Friday, June 28, 2013

Monastery Visit- Part Two

Didn't you just love the embroideries from my last post? The work these women did just amazes me!

There were two sisters who were instrumental in the development of the Art and Needlework Department.

At the young age of 13, the first sister, Willibalda Scherbauer, received a scholarship from King Ludwig to learn embroidery. This was quite an honor. She later graduated from the Royal Art School in Munich. As you might suspect, this love of embroidery carried through when she found her way to St. Joseph!

The second sister who was instrumental in the development of the embroideries was Justina Knapp. She wrote a book, Christian Symbols and How to Use Them, that is still available on Amazon. She worked for 60 years in the ecclesiastical art department and was instrumental in obtaining over 500 volumes for the library. Many of these books are out of print.

One of her rules for the sisters who were embroidering was they must take a break every 45 minutes and set their eyes upon something else. She also brought in guests who would teach on various topics such as color. She understood that these embroideries were works of art, an expression of their love for God. She was named one of six women who most influenced artistic development in the state of Minnesota!

There is a nice article about the embroideries and Justina Knapp at this link. Scroll down in the PDF file to pages 8-13.

In addition to the ecclesiastical pieces, the sisters also embroidered for friends and family. Below are several examples. Be sure to click on them to get them full screen, and then click again to enlarge the photo so you can see the detail.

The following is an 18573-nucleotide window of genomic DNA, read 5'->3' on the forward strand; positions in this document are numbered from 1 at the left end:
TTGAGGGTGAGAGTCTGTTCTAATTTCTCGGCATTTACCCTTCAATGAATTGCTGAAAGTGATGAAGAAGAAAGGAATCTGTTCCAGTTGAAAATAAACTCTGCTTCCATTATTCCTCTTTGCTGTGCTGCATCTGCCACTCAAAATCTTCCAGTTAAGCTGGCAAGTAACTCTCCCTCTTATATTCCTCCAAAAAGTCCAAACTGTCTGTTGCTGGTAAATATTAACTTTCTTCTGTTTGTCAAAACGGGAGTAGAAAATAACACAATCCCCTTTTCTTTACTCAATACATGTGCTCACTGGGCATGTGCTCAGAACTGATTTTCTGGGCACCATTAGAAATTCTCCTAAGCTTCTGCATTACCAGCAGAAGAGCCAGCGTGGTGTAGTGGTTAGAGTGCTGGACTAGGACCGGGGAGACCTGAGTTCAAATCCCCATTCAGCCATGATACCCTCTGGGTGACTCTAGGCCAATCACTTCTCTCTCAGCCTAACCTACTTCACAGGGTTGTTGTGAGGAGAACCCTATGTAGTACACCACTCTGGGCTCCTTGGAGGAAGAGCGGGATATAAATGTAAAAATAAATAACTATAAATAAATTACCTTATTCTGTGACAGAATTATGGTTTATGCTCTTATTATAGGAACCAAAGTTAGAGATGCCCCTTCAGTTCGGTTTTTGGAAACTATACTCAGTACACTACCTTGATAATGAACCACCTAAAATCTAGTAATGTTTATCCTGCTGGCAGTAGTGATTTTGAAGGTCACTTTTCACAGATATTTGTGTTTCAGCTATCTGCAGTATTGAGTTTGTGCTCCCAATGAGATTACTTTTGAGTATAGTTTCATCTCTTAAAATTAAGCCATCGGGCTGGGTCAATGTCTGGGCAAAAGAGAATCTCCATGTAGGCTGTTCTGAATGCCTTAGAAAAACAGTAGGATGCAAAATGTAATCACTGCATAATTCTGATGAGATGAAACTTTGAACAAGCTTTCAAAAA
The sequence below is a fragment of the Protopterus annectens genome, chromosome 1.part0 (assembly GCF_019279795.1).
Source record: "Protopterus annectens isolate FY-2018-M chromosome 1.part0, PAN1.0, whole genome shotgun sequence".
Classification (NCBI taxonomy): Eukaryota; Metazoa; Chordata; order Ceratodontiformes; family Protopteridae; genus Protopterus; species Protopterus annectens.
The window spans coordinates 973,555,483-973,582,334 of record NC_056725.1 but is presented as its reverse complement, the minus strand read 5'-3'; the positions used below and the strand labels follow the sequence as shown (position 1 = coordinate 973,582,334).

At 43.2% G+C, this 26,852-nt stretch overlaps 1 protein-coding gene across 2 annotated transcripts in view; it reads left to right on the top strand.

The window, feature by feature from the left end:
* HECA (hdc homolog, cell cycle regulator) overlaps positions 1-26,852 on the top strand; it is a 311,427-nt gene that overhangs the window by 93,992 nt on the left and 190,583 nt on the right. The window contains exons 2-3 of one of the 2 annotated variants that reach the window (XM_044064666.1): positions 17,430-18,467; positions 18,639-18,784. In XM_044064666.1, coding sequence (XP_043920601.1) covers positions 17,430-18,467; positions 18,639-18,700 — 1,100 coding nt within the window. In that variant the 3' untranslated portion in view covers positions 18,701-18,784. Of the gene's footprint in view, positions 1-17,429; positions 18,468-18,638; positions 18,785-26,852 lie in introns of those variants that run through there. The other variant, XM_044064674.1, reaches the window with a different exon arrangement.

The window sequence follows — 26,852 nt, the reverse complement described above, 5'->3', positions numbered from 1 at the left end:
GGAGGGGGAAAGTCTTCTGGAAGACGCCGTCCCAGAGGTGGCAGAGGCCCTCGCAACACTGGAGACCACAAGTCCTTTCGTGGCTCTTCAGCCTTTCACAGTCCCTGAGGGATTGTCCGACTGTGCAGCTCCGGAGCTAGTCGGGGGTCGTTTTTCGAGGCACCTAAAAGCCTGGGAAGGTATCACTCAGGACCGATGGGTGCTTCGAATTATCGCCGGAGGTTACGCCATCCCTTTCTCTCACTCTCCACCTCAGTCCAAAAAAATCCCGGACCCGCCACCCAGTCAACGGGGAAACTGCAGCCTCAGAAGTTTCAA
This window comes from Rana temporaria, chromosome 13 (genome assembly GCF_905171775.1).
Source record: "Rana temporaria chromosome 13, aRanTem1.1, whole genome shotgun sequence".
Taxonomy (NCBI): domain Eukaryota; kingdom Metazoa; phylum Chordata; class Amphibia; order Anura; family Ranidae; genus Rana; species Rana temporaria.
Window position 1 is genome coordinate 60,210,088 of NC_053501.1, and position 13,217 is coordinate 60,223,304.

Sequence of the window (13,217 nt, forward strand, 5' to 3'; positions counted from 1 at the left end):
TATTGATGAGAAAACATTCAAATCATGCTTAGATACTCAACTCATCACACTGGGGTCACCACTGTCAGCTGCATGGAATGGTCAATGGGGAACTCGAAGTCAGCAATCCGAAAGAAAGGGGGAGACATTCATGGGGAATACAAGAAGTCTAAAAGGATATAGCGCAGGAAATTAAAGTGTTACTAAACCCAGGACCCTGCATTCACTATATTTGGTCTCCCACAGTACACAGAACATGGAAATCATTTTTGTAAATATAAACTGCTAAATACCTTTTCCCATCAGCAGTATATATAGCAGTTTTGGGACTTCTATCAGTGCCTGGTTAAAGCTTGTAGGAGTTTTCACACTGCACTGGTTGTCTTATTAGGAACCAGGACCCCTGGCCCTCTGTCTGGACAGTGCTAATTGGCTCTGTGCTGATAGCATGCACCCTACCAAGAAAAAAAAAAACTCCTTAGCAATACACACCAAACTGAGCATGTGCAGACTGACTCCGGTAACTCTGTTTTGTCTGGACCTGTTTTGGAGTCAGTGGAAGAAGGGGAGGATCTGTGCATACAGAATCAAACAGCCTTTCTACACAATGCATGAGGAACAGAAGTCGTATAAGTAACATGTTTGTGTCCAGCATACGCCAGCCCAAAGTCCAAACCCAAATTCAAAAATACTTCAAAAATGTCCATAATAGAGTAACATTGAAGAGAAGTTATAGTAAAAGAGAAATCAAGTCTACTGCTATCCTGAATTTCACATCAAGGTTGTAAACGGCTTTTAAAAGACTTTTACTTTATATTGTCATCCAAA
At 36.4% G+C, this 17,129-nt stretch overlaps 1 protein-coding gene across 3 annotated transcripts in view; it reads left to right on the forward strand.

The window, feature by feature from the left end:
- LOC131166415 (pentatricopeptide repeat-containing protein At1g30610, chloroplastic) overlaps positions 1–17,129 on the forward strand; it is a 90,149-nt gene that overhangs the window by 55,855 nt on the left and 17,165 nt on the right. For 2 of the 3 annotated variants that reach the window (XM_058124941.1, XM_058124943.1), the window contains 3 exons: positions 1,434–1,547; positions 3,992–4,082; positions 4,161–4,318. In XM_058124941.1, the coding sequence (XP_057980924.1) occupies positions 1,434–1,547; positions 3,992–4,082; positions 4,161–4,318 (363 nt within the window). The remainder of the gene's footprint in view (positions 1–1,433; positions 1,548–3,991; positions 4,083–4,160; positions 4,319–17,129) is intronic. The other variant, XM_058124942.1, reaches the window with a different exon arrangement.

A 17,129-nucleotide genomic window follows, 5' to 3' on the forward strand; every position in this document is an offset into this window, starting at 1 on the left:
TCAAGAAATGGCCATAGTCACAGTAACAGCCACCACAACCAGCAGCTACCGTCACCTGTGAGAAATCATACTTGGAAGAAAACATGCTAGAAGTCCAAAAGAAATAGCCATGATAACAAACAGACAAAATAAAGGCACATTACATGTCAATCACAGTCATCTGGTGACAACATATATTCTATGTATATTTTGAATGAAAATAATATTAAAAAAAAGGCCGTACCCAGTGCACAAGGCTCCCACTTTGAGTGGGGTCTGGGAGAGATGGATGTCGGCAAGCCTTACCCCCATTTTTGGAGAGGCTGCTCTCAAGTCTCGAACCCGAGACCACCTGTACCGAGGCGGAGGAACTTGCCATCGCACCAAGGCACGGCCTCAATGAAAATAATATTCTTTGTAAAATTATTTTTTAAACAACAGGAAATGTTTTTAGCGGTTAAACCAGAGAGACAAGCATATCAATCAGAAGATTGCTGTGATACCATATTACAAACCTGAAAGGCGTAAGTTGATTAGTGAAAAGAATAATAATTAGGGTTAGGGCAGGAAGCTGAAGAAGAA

Don't you agree that they are lovely? One of the sisters told us that sometimes these were given to people who would see their lovely work and provide more embroidery materials for the sisters. Wonder if that would work for us today?

I still have more to show you so expect one more post on our trip!

Saturday, June 15, 2013

Visit to St. Benedict's Monastery

Today our EGA (Embroiderers' Guild of America) chapter took a field trip to the St. Benedict's Monastery in St. Joseph, Minnesota. What a treat! Upon our arrival we were warmly greeted by the sisters who had set out fruit, sweet bread and coffee for us. There were four vestments on display in the room where we were to hear Sister Moira tell us a little about the history of the embroideries stitched at St. Benedict's. This is one of them:

This was just a teaser for what was to come! But first, some background... Sister Moira told us that this order originated in Bavaria. They came to this country in 1852 and made their way to St. Joseph, Minnesota in 1863. In 1867 the Art and Needlework Department was established. St. Walburg Hall was built specially for doing needlework.

The sisters would take orders for liturgical pieces. They had a catalog of possible designs, but all items were made to order. There were as many as 18-20 sisters working in the Art and Needlework Department. They used quality materials, silk and gold threads and fine brocades. At the time these materials were not available in the US so had to be obtained from Europe. Sadly, the department was closed in 1968.

There were two people who were instrumental in the needlework efforts of the sisters, but more on that in my next post. For now, let's go back into the inner room!

One of the pieces that I was taken with was the ciborium cover. Look closely at the intricate detail of the stags. And notice the background of chain stitches. They loop over one another and create an intricate background all from a simple chain stitch.


Another favorite was this piece with the angels. The shading on the wings is incredible. And do you see what is at the top of the wings? The backs of the angel heads! Each strand of hair carefully embroidered. Just lovely!

This was truly a special day for our group and I have much more to show you in my next post! So, until then...